To the business industries of this District it would afford the means of certain and speedy transportation of merchandise. If this road were in operation now, there would not exist the necessity of a single day's delay in the transmission of the cargoes of the vessels now detained by ice, and the products of three large connties would be ponred into our markets daily. The effectual manner in which this city is now blockaded by ice is demonstrated by the fact that the supply of oysters is now brought from Philadelphia and New York, while a fleet of vessels loaded with that luxury are lying in the

Lower Potomac. . We think that this measure deserves the favorable consideration of Congress, and

that the assistance asked should be promptly accorded, either by an amendment to some of the railroad bills now pending, or as an independent measure.

SOUTHERN MARYLAND RAILROAD.

We noticed in our issue of last week the fact that this company would present to both Houses of Congress bills asking aid to complete, at an early day, the construction of their road.

We are gratified to notice that the subject is engaging earnest and general atten ion in and out of Congress. Its importance to the interests of this District are fully realized, and we bardly think that Congress can be indifferent to the general anxiet muunifested that prompt and favorable action should be taken to give the aid asked for.

The fact that the Government are not asked to do anything until the work is conpleteal and in operation, and that ample provision is made in the bills to secure the pronint payment of the interest as it becomes one, and a sinking-tund provided to retire tbe bonds it maturity, affords such ample security that there cau be no risk whatever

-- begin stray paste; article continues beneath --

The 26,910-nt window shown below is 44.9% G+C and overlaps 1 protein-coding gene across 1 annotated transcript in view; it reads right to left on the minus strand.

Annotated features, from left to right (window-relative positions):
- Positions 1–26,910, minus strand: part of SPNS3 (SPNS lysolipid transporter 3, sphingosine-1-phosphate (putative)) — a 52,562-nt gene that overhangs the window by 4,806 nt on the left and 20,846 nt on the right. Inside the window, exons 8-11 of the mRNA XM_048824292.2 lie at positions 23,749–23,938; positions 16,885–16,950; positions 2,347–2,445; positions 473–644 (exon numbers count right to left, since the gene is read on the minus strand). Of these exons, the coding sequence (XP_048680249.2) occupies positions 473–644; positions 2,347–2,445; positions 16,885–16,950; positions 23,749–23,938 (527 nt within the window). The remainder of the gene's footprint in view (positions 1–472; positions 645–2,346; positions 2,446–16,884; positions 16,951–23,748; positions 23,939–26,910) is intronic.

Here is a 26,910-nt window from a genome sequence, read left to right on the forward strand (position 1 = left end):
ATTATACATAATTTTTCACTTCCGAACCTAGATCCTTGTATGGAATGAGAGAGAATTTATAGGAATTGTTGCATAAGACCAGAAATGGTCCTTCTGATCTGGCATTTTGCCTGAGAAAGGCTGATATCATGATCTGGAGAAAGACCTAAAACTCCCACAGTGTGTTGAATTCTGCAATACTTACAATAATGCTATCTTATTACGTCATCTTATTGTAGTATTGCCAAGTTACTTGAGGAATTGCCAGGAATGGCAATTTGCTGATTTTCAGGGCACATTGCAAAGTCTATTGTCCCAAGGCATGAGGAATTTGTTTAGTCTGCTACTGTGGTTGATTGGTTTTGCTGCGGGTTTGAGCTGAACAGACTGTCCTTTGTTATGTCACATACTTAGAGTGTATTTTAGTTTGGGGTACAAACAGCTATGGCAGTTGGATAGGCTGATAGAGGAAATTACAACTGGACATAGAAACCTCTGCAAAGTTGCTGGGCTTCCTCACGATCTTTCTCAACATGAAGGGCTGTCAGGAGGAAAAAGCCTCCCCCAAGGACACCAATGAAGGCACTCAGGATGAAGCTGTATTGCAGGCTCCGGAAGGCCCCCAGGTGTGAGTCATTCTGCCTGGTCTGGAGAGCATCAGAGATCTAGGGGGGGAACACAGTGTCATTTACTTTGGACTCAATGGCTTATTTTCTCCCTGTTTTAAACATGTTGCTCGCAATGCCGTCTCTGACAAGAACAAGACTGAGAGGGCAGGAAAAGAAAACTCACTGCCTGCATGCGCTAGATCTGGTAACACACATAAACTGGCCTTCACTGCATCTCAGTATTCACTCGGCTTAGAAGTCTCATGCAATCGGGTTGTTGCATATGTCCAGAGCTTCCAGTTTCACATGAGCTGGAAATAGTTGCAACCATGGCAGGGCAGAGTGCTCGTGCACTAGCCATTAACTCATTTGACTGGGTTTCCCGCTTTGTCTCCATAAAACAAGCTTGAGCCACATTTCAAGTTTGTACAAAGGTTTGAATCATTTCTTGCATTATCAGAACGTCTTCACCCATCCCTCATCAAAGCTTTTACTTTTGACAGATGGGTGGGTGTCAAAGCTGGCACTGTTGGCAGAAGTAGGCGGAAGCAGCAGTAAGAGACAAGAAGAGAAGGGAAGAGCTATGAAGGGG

to the Government, and the advantages obtained by the construction of the road to the Government, the District, and a large section of the country are so manifest and important that the favorable action of Congress must meet with general approval.

Our space will not permit us to enlarge upon this report, but we would refer to the letter of Mr. J. M. Vernon to President Sunoot, published in the Republican of Friday, containing instructive and useful information as to the extent of our internal traffic and the important relations the Southern Maryland Railroad bears to it.

SOUTHERN MARYLAND RAILROAD.

We learn that the friends of the Southern Maryland Railroad intend to offer an amendment to one of the railroad bills now before Congress, asking the Government to guarantee the interest on its bonds. If the credit of the Government is to be loaned for such purposes of internal improvement, we can see no possible reason why this road should not have it also, as, in an economical sense, as well as a matter of direct benefit to the Government, this road has claims equal, if not superior, to many others that are now asking for this aid.